For HTS films, commonly used substrates include MgO, SrTiO3, LaAlO3, LaSrAlO4, YSZ (Yttria-Stabilized Zirconia), sapphire (with Ag, CeO2, and MgO buffer layers), and so on [14][15]. Due to the structural complexity, the phase composition of HTS films can vary depending on the deposition methods and parameters (e.g., substrate types, temperature, vacuum quality, accelerating voltage, etc.), resulting in different calcined phases. In addition, individual elements may be present in the form of metal oxides or compounds, and the generation of these additional phases increases the difficulty of preparing HTS films [16][17][18][19][20][21][22].

2. Artificial Pinning Centers (APCs)

To better pin the vortex at external magnetic fields, the HTS films must contain APCs with desired morphology, dimension, orientation, and concentration. Nanoscale APCs with lateral dimension approaching 2ξ (coherence length) on the order of a few nanometers in HTSs must be generated to suppress the dissipation of vortex motion. This has prompted extensive efforts in the past few decades or so and exciting results have been obtained in generating nanoscale APCs in HTS films. In this section, researchers introduced the research progress of different types and dimensions APCs in detail, and summarized the impact on superconducting performance.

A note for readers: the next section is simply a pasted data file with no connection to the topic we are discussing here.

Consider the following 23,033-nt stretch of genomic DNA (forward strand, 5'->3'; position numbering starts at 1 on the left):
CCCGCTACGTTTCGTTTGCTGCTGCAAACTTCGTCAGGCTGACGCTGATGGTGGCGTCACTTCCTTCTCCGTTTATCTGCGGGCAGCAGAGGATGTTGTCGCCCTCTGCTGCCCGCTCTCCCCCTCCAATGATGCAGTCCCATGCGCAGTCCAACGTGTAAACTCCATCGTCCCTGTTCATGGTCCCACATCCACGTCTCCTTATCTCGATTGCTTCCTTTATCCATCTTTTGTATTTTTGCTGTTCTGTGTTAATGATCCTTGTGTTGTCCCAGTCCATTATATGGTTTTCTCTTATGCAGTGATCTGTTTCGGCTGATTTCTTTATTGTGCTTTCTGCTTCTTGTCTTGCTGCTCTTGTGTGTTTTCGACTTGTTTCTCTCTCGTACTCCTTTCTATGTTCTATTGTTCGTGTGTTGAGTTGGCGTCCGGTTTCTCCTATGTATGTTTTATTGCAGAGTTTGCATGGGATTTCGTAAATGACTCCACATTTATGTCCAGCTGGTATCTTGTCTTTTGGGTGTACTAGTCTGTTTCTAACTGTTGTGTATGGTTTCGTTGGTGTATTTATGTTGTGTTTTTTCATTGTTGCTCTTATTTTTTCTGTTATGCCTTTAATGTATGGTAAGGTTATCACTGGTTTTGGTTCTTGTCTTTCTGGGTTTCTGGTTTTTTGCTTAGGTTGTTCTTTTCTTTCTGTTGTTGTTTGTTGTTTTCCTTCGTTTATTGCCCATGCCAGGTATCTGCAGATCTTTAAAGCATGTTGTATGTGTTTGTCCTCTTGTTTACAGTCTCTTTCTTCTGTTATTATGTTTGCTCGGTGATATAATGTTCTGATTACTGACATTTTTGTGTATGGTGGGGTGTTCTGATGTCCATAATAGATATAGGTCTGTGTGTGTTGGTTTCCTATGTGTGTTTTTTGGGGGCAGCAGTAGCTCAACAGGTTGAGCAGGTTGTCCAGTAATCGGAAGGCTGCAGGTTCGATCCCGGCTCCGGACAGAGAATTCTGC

2.1. Zero-Dimensional APCs (0D APCs)